{
        builder.Append("(?i)");
    }
    builder.Append("(" + first);
    if (!string.IsNullOrEmpty(initial))
    {
        // Searches space character and initial with an optional period character appending.
        // The question marks mean zero or one occurrence(s).
        builder.Append(@"(\s" + initial + ")?[.]?");
    }
    builder.Append(@"(\s" + last + ")?");
    // Adding an OR operator so we also search the document for the last name only.
    builder.Append("|" + last + ")");

    return builder.ToString();
}

Using this function, we can hide away the nasty regex details!

But it’s not all tricky regex construction with PSPDFKit. We also have a bunch of handy regular expression presets which can be used to easily redact common patterns without needing to know what they are beforehand. In this next example, let’s remove any email addresses and phone numbers that might also be present:

var emailPreset = new RedactionPreset {Preset = RedactionPreset.Type.EmailAddress};
var phonePreset = new RedactionPreset {Preset = RedactionPreset.Type.NorthAmericanPhoneNumber};

Combining all this regex goodness, we can complete our redactions:

// First let’s load the OCR-processed document from the OCR step.
var ocrProcessedDocument = new Document(new FileDataProvider(ocrProcessedFilePath));

// And build our name regex.
var caseInsensitive = true;
var nameRegex = getNameRegex("Joanna", "Simonitti", "R", caseInsensitive);

// Create a redaction processor, and search for and redact all instances of the name, email addresses, and US phone numbers in the document.
RedactionProcessor.Create()
    .AddRedactionTemplates(new[] {new RedactionRegEx {Pattern = nameRegex}})
    .AddRedactionTemplates(new[] {new RedactionPreset {Preset = RedactionPreset.Type.EmailAddress}})
    .AddRedactionTemplates(new[] {new RedactionPreset {Preset = RedactionPreset.Type.NorthAmericanPhoneNumber}})
    .Redact(document);

Redaction complete! We can be sure that the underlying data relating to this information has been removed from the document, but it’s always good to check the result visually, which we’ll do after we’ve put everything together.

Putting It All Together

Let’s combine what we did above into an executable that does it all. Let’s not forget to import the relevant components as well:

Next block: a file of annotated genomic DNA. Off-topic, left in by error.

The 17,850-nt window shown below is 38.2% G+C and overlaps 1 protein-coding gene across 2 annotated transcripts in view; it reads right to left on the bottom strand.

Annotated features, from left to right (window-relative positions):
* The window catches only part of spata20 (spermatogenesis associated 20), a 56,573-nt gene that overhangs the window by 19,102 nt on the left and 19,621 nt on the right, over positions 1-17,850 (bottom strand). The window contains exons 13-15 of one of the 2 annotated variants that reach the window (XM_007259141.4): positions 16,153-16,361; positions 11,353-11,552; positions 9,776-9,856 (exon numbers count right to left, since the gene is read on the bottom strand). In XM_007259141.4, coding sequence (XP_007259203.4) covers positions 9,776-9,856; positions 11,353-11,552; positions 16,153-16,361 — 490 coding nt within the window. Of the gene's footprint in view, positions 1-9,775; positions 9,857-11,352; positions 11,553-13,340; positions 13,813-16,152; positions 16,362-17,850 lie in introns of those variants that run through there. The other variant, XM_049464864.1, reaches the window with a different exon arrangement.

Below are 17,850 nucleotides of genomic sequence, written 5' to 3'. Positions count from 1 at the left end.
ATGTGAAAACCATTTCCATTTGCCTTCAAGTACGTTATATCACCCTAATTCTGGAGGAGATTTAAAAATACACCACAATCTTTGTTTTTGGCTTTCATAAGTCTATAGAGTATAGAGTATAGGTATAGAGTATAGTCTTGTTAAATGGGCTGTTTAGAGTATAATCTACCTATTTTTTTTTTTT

using System;
using System.Text;
using PSPDFKit;
using PSPDFKit.Ocr;
using PSPDFKit.Redaction;
using PSPDFKit.Redaction.Description;

static void Main()
{
    var document = new Document(new FileDataProvider("/Path/To/application-pre-process.pdf"));
    var ocrProcessedFilePath = "/tmp/application-post-process.pdf";

    var ocrProcessor = new OcrProcessor(document)
    {
        Language = OcrLanguage.English
    };
    ocrProcessor.PerformOcr(new FileDataProvider(ocrProcessedFilePath));

    var processedDocument = new Document(new FileDataProvider(ocrProcessedFilePath));
    var nameRegex = getNameRegex("Joanna", "Simonitti", "R");

    RedactionProcessor.Create()
        .AddRedactionTemplates(new[] {new RedactionRegEx {Pattern = nameRegex}})
        .AddRedactionTemplates(new[] {new RedactionPreset {Preset = RedactionPreset.Type.EmailAddress}})
        .AddRedactionTemplates(new[] {new RedactionPreset {Preset = RedactionPreset.Type.NorthAmericanPhoneNumber}})
        .Redact(processedDocument);
}

Yay! That’s all there is to it: a few lines of code to do some document processing magic.

Let’s have a look at the final application once the processing is complete.

Post-processed application

Conclusion

In this blog post, we saw how easy it is to do powerful document processing using the PSPDFKit .NET Library. Being able to extract and redact text from a complex document that was scanned with a picture taken on a smart phone is a truly phenomenal achievement (really it is, when you stop and think about it). We showed how using our library can make such a task relatively easy, and hopefully we got you thinking about the countless other possibilities these features may provide.

If you think this would be useful and would like to experiment for yourself, head over to our trial page and grab a copy of the PSPDFKit .NET Library today.